• The former National Security Agency contractor who disclosed a highly classified surveillance program has had his U.S. passport revoked, an official said Sunday. Edward Snowden’s passport was annulled before he left Hong Kong for Russia and while that could complicate his travel plans, the lack of a passport alone could not thwart his plans, the U.S. official said. If a senior official in another country or with an airline orders it, a country could overlook the withdrawn passport, the official said.
• Ecuador Recently Passed Law Further Restricting Press Freedom. The Committee to Protect Journalists has said Ecuador is engaged in “widespread repression of the media.” Last Friday, Ecuador legislature passed a restrictive media law by a 108-26 margin that was heralded by the country’s President Rafael Correa. The bill contained 119 articles, according to a report from the Associated Press, one of which outlawed so-called “media lynching” which the law stated was having negative effect on person or institutions image without sufficient evidence. Criminal charges can be brought against journalists who violate the law.
In other news
• Senators introduce bill to block US arming Syria militants. Four bipartisan US senators have introduced a bill aimed at prohibiting the administration of President Barack Obama from providing military assistance to militants in Syria. The legislation was introduced on June 20 by Democrats Tom Udall and Chris Murphy and Republicans Mike Lee and Rand Paul in an effort to bar the US Department of Defense and spy agencies from feeding anti-Syria Takfiri militants.
• Libya’s Ansar al Shariah, expelled after Ambassador Chris Stevens’ death, is back in Benghazi. Three days after the popular ambassador’s death, hundreds of outraged Libyans stormed Ansar al Shariah’s headquarters, routing everyone inside and setting the building ablaze. Members of Ansar al Shariah disappeared, “like sugar in water,” as one Libyan explained. Nine months later, Ansar al Shariah is back on the streets of Benghazi. This time, the group is rebranding itself as a social organization, opening a health clinic and a center for Islamic exorcism. It provides aid to the poor. Its Facebook page shows the group’s vehicles patrolling the streets and its members constructing new buildings and handing out money to the needy.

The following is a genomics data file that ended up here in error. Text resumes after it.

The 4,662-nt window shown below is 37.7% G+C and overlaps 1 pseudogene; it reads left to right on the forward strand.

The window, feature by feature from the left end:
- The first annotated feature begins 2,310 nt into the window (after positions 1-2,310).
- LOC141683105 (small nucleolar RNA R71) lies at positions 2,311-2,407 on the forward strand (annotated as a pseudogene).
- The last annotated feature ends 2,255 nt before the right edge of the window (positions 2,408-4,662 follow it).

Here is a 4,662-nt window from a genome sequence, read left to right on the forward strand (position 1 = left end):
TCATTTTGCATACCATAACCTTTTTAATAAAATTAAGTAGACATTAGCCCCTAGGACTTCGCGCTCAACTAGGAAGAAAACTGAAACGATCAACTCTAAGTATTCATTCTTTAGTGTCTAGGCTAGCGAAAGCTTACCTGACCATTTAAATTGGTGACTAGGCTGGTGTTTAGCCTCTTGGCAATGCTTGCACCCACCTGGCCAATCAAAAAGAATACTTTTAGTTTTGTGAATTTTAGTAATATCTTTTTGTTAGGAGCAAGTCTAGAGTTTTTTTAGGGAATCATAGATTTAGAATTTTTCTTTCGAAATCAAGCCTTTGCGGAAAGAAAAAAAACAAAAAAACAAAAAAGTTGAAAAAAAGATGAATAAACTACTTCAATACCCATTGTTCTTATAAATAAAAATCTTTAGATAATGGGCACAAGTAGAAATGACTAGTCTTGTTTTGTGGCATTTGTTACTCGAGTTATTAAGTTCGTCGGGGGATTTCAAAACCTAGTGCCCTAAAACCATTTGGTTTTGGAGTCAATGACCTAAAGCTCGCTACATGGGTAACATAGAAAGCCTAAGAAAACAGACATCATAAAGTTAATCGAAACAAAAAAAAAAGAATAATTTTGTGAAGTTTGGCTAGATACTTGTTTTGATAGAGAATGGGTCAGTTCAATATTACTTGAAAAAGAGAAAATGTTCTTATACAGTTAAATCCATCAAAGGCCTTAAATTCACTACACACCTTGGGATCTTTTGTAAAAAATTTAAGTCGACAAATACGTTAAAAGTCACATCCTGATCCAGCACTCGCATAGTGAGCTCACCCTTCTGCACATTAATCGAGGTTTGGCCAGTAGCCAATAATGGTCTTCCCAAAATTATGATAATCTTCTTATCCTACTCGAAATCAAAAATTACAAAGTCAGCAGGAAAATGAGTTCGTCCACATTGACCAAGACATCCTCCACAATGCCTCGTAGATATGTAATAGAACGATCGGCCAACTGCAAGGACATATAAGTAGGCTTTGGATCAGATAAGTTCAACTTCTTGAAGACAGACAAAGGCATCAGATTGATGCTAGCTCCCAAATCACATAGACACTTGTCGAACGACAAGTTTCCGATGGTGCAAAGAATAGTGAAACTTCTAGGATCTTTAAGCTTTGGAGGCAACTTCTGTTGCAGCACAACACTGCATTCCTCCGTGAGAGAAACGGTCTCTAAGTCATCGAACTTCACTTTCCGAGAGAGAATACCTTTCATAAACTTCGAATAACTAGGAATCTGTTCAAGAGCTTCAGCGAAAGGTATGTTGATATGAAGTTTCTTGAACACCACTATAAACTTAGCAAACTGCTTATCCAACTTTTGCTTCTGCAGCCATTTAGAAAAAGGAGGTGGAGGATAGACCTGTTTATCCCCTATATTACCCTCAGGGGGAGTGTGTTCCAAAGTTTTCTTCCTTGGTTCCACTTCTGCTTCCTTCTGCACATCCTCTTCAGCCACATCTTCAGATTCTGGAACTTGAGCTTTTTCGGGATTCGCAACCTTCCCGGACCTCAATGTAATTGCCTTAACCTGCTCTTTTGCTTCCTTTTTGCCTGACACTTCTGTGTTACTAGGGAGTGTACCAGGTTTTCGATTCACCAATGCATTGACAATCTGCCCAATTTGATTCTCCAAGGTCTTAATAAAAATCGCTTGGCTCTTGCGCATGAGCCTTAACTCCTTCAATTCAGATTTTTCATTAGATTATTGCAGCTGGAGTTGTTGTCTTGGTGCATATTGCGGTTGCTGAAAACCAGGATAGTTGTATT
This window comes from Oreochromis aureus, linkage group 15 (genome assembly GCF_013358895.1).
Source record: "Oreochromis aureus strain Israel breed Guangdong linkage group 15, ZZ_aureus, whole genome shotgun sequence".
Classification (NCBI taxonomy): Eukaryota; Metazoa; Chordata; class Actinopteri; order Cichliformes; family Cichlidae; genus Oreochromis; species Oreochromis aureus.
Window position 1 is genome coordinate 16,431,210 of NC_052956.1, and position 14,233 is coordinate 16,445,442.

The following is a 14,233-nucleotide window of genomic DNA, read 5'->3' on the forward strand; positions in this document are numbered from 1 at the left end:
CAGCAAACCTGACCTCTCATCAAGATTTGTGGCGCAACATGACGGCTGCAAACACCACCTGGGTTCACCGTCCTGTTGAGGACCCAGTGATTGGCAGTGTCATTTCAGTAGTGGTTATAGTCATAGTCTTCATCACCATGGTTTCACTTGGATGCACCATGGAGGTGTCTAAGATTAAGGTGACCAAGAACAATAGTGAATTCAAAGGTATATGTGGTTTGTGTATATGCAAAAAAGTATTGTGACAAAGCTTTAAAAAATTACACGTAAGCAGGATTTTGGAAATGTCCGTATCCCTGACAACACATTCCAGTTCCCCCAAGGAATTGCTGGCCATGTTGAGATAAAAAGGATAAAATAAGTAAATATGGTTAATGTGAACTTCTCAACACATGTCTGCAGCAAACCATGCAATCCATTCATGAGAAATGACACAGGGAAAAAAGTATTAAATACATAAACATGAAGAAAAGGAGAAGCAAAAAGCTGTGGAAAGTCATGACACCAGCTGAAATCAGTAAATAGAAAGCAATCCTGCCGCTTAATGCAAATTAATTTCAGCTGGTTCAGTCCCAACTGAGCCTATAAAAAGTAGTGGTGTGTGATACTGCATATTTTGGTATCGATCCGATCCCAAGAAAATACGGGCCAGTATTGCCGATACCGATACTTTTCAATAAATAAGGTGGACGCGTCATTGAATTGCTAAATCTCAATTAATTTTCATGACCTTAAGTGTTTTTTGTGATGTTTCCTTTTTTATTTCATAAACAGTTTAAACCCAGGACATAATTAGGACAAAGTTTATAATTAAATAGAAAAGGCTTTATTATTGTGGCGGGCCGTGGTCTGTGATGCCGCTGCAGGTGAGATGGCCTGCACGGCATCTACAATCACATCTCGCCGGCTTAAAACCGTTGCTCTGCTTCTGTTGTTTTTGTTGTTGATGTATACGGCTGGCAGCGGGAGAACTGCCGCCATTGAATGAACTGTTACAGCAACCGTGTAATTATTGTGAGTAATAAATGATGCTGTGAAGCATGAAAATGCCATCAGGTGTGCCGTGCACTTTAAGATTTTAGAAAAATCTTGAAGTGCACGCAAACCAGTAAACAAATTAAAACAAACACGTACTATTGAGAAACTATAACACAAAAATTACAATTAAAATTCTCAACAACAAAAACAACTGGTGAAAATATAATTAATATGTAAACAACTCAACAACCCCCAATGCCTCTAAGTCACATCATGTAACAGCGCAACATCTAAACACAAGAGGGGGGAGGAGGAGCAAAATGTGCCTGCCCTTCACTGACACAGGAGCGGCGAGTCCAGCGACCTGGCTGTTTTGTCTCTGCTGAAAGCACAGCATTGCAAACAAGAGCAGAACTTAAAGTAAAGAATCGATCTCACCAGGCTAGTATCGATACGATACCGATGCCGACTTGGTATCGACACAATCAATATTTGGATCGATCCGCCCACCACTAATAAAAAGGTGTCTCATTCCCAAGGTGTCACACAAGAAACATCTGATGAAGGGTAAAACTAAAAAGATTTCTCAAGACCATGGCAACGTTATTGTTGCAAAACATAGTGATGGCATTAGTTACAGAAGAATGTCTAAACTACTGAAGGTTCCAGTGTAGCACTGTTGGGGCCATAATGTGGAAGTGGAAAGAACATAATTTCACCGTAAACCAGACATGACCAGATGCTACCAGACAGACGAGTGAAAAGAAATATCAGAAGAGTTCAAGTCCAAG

• The H7N9 bird flu that hit China this year killed over a third of hospitalised patients, said researchers Monday who labelled the virus “less serious” but probably more widespread than previously thought.
• Right wing Toronto Mayor Rob Ford wants Ontario taxpayers to needlessly subsidize Toronto so he can use the money to score election year political points by cutting taxes. A change in the way Queen’s Park funds Toronto is generating predictable outrage from Mayor Rob Ford’s administration. The prospect of this city being shortchanged by almost $150 million over the next few years is being painted in dire tones. “This money will have to come from cuts to vital programs,” Ford warned on Friday. He wants an urgent meeting with Ontario Finance Minister Charles Sousa — but Ford doesn’t have much to complain about given that, even with this reduction, Toronto is set to receive more from the province than it does now. What would he use it for? Ford has openly declared his budget goal next year is a 10 per cent cut in the city’s land transfer tax. That would cost about $34 million. No wonder Ford needs restoration of the $50 million in pooling compensation money that the province plans to erase in 2014. He wants Ontario taxpayers, already saddled with a massive deficit, to keep paying into a fund of dwindling necessity so he can use the money to score election year political points by cutting Torontonians’ taxes. Along the way, Ford is sure to brag about his so-called fiscal discipline, as he did again Friday, while hammering Wynne and the Liberals for their profligacy.
• FOX message to women: “Shut up. Know your role and shut your mouth.”